In an October 21, 2016 op-ed in The New York Times, former Federal Reserve Chairman Paul Volcker and former Secretary of Commerce Pete Peterson argue that while “(o)ur current debt may be manageable at a time of unprecedentedly low interest rates…if we let our debt grow, and interest rates normalize, the interest burden alone would choke our budget and squeeze out other essential spending.”
A day later in his own Times column, Paul Krugman, a Nobel prize winner in economics, responded that while “it’s probably true that something will eventually have to be done to bring spending and revenues in line,” the federal deficit is not an exigent threat. Respected economist Martin Sullivan in an October 31, 2016 article in Tax Notes (subscription required) observed that according to the “most recent Congressional Budget Office projections, by 2024 the federal deficit will reach $1 trillion on its way to $1.24 trillion in 2026.” Still Sullivan was not in favor of “slam[ming] on the fiscal brakes” immediately.
I’m hardly in a position to know who is right about the necessity of tackling the deficit problem without delay or whether addressing it over time is sufficient. What I can comment on is as follows. Both parties agree that the revenue/expense shortfall should be addressed. Their dispute is simply when. The federal budget sequestration was a terrible response to the problem. It led to underfunding national defense and critical domestic programs, as well as denying the Internal Revenue Service the budget it needs to audit taxpayers and address the tax gap between what is legally owed and collected.
What should the Trump administration and Congress be doing? There are, among other priorities, a need to focus on rebuilding our military and infrastructure, as well as creating good employment opportunities for the American people. Medicare and Social Security fiscal issues both need to be dealt with. These all require funding, and the deficit problem can’t simply be ignored long-term — even if it is politically expedient to do so. Politicians never want to tell us to drink the awful tasting medicine even if it will make the country better.
The Trump administration and Congress should be giving serious consideration to things like eliminating the wage cap on old age, survivors, and disability insurance. It should take a close look at notions that Social Security be fully taxed to wealthy recipients; that earnings of American companies outside the United States be taxed immediately, but at a somewhat lower rate than domestic source income; that all business income, not just C corporations, be subject to tax at the entity and owner level, but with some integration offset; that the loopholes in the anti-inversion rules be closed.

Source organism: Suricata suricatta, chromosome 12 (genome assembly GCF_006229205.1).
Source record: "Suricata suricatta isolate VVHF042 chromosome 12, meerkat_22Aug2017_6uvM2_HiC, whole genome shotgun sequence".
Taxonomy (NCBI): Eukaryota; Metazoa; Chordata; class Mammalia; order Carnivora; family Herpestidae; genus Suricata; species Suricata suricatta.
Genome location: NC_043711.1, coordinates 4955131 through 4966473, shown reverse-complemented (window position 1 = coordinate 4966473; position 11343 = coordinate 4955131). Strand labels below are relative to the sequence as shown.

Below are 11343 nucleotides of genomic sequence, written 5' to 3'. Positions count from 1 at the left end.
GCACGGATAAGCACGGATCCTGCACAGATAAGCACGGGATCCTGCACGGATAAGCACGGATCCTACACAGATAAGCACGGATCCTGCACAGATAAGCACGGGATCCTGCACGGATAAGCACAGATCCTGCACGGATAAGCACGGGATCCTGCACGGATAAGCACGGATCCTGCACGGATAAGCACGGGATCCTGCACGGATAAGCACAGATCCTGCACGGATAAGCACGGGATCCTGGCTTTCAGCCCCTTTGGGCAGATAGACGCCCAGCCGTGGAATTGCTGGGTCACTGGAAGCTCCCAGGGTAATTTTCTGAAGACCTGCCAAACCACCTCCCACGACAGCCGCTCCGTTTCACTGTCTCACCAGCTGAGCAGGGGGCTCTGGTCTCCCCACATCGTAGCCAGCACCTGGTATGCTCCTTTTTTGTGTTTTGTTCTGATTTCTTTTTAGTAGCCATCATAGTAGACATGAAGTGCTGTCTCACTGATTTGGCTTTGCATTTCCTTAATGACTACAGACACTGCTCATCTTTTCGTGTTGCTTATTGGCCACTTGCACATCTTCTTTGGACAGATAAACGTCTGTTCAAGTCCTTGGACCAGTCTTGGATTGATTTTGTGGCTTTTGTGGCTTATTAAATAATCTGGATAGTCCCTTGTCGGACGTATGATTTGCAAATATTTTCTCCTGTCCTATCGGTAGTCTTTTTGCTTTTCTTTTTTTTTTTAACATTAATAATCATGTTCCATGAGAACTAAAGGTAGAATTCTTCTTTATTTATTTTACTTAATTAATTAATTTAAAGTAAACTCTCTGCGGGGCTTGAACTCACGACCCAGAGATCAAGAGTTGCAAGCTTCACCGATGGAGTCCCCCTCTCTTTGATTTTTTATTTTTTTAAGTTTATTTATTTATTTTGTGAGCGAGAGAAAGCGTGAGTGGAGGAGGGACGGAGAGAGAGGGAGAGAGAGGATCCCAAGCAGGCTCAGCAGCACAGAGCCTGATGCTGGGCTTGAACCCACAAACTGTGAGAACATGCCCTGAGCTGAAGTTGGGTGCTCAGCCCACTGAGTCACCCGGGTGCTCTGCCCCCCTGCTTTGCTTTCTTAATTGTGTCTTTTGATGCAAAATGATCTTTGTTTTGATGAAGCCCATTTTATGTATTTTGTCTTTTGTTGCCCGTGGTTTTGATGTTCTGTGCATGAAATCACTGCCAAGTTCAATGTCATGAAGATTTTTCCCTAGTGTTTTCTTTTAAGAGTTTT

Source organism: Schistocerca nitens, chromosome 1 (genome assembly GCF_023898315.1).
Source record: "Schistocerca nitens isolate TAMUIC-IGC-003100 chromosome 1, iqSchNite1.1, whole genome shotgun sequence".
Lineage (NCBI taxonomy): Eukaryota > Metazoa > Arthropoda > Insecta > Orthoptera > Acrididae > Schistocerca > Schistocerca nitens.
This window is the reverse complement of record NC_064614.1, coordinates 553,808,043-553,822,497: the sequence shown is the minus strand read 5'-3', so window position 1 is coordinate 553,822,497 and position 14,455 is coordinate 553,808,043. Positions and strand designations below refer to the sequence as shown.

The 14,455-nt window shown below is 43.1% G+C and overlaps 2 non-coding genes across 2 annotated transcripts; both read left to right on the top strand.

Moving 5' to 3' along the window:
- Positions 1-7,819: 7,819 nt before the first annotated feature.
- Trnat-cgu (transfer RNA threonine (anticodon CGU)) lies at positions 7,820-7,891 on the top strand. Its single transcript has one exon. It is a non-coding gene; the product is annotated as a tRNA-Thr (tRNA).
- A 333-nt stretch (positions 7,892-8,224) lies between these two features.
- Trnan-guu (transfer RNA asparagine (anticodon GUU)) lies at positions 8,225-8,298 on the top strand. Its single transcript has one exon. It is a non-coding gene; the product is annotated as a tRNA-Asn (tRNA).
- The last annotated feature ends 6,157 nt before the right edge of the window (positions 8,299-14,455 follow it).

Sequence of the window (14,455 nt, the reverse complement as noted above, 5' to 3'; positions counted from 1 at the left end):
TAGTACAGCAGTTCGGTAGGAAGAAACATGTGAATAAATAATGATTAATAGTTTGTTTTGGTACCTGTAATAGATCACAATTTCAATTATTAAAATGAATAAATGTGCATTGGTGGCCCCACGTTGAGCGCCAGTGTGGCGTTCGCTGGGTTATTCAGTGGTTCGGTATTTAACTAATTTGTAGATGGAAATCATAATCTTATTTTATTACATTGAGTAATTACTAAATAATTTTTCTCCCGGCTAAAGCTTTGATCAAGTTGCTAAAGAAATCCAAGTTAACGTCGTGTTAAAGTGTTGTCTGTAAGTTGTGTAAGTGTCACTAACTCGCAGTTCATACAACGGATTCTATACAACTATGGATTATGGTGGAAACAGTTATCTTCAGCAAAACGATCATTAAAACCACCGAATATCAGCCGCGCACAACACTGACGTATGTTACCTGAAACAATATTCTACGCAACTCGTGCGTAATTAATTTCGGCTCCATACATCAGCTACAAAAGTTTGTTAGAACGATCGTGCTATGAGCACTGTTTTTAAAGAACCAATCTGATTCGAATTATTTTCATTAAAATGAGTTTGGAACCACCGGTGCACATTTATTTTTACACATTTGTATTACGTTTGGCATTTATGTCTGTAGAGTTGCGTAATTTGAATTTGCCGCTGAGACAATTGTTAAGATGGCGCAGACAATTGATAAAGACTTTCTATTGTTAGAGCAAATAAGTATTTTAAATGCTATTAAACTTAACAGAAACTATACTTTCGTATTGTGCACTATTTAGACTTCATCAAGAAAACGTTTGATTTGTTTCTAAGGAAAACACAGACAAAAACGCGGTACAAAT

They also need to consider a value-added tax. This does not mean that I’m espousing not cutting the corporate tax rate. I believe the corporate tax rate should be reduced — but responsibly, with offsetting revenue.
The foregoing ideas will be unpopular with many influential constituents, as will other revenue generators. Are we, however, better off as a country if our political leaders use tricks like sequestration to ignore vital national priorities, play ostrich with respect to the national deficit, or promise voodoo economics that will allow everyone to enjoy tax cuts and at the same time all our problems will be magically solved? I don’t think so. The Trump administration and Congress must give serious attention to the issues we face, including the deficit. Taking the bad- tasting medicine will be good for the country in the long run.
Philip G. Cohen is a retired vice president for tax and general tax Counsel for Unilever United States and is currently an associate professor of taxation at Pace University’s Lubin School of Business. The views expressed herein are his own.